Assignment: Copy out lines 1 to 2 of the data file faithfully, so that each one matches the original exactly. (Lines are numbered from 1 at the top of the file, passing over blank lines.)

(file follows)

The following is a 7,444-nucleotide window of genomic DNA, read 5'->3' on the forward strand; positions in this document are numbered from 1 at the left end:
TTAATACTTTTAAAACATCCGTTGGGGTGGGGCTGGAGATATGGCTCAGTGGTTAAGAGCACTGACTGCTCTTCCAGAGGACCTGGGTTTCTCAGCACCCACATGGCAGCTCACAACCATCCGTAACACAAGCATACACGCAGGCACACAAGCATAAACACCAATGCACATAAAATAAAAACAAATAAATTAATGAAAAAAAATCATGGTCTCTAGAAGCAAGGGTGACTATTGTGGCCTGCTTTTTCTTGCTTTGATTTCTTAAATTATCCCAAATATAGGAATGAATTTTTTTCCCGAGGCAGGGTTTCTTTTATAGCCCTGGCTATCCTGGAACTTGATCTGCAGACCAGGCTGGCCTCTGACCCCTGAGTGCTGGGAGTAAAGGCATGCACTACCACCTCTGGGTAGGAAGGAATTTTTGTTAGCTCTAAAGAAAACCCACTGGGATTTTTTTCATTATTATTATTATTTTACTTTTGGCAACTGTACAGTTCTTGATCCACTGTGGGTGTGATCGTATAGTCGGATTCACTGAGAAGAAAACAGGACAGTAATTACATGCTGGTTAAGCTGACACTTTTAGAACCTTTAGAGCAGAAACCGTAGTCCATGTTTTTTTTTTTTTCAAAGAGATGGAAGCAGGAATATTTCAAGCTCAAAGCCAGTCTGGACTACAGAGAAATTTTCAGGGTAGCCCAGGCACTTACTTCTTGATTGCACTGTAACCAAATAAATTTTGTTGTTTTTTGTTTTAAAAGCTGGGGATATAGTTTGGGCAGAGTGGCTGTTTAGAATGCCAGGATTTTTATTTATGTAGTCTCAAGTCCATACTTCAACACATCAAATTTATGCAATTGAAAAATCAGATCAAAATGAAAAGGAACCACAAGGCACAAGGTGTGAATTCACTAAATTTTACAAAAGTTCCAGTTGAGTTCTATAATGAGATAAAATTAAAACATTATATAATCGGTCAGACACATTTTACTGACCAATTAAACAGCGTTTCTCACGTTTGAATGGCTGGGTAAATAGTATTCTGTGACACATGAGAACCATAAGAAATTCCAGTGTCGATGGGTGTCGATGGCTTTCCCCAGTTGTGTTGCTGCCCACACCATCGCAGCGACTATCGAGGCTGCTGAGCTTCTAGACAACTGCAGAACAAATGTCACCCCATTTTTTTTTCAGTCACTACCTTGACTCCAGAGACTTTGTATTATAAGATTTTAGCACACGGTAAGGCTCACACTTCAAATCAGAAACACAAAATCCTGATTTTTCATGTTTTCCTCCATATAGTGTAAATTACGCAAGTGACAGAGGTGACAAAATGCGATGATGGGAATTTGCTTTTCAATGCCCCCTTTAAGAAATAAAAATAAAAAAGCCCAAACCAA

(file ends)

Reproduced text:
The following is a 7,444-nucleotide window of genomic DNA, read 5'->3' on the forward strand; positions in this document are numbered from 1 at the left end:
TTAATACTTTTAAAACATCCGTTGGGGTGGGGCTGGAGATATGGCTCAGTGGTTAAGAGCACTGACTGCTCTTCCAGAGGACCTGGGTTTCTCAGCACCCACATGGCAGCTCACAACCATCCGTAACACAAGCATACACGCAGGCACACAAGCATAAACACCAATGCACATAAAATAAAAACAAATAAATTAATGAAAAAAAATCATGGTCTCTAGAAGCAAGGGTGACTATTGTGGCCTGCTTTTTCTTGCTTTGATTTCTTAAATTATCCCAAATATAGGAATGAATTTTTTTCCCGAGGCAGGGTTTCTTTTATAGCCCTGGCTATCCTGGAACTTGATCTGCAGACCAGGCTGGCCTCTGACCCCTGAGTGCTGGGAGTAAAGGCATGCACTACCACCTCTGGGTAGGAAGGAATTTTTGTTAGCTCTAAAGAAAACCCACTGGGATTTTTTTCATTATTATTATTATTTTACTTTTGGCAACTGTACAGTTCTTGATCCACTGTGGGTGTGATCGTATAGTCGGATTCACTGAGAAGAAAACAGGACAGTAATTACATGCTGGTTAAGCTGACACTTTTAGAACCTTTAGAGCAGAAACCGTAGTCCATGTTTTTTTTTTTTTCAAAGAGATGGAAGCAGGAATATTTCAAGCTCAAAGCCAGTCTGGACTACAGAGAAATTTTCAGGGTAGCCCAGGCACTTACTTCTTGATTGCACTGTAACCAAATAAATTTTGTTGTTTTTTGTTTTAAAAGCTGGGGATATAGTTTGGGCAGAGTGGCTGTTTAGAATGCCAGGATTTTTATTTATGTAGTCTCAAGTCCATACTTCAACACATCAAATTTATGCAATTGAAAAATCAGATCAAAATGAAAAGGAACCACAAGGCACAAGGTGTGAATTCACTAAATTTTACAAAAGTTCCAGTTGAGTTCTATAATGAGATAAAATTAAAACATTATATAATCGGTCAGACACATTTTACTGACCAATTAAACAGCGTTTCTCACGTTTGAATGGCTGGGTAAATAGTATTCTGTGACACATGAGAACCATAAGAAATTCCAGTGTCGATGGGTGTCGATGGCTTTCCCCAGTTGTGTTGCTGCCCACACCATCGCAGCGACTATCGAGGCTGCTGAGCTTCTAGACAACTGCAGAACAAATGTCACCCCATTTTTTTTTCAGTCACTACCTTGACTCCAGAGACTTTGTATTATAAGATTTTAGCACACGGTAAGGCTCACACTTCAAATCAGAAACACAAAATCCTGATTTTTCATGTTTTCCTCCATATAGTGTAAATTACGCAAGTGACAGAGGTGACAAAATGCGATGATGGGAATTTGCTTTTCAATGCCCCCTTTAAGAAATAAAAATAAAAAAGCCCAAACCAA